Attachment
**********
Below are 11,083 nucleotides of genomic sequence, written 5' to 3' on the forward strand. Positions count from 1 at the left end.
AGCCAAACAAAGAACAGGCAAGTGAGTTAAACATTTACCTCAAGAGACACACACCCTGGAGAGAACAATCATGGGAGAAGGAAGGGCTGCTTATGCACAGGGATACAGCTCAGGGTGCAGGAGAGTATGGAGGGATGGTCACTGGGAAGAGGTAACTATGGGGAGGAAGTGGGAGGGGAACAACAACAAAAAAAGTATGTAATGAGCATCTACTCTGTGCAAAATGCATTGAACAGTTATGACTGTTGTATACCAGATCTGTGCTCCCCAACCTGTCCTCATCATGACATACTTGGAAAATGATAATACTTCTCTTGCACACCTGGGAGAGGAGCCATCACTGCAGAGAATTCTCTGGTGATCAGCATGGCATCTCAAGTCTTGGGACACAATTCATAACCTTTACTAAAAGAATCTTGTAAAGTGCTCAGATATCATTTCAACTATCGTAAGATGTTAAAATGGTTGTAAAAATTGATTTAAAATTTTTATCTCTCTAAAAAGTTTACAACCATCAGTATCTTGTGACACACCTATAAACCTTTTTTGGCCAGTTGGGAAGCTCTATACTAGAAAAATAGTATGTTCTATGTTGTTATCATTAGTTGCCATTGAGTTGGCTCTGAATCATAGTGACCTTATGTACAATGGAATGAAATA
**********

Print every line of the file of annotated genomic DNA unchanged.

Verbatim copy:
Below are 11,083 nucleotides of genomic sequence, written 5' to 3' on the forward strand. Positions count from 1 at the left end.
AGCCAAACAAAGAACAGGCAAGTGAGTTAAACATTTACCTCAAGAGACACACACCCTGGAGAGAACAATCATGGGAGAAGGAAGGGCTGCTTATGCACAGGGATACAGCTCAGGGTGCAGGAGAGTATGGAGGGATGGTCACTGGGAAGAGGTAACTATGGGGAGGAAGTGGGAGGGGAACAACAACAAAAAAAGTATGTAATGAGCATCTACTCTGTGCAAAATGCATTGAACAGTTATGACTGTTGTATACCAGATCTGTGCTCCCCAACCTGTCCTCATCATGACATACTTGGAAAATGATAATACTTCTCTTGCACACCTGGGAGAGGAGCCATCACTGCAGAGAATTCTCTGGTGATCAGCATGGCATCTCAAGTCTTGGGACACAATTCATAACCTTTACTAAAAGAATCTTGTAAAGTGCTCAGATATCATTTCAACTATCGTAAGATGTTAAAATGGTTGTAAAAATTGATTTAAAATTTTTATCTCTCTAAAAAGTTTACAACCATCAGTATCTTGTGACACACCTATAAACCTTTTTTGGCCAGTTGGGAAGCTCTATACTAGAAAAATAGTATGTTCTATGTTGTTATCATTAGTTGCCATTGAGTTGGCTCTGAATCATAGTGACCTTATGTACAATGGAATGAAATA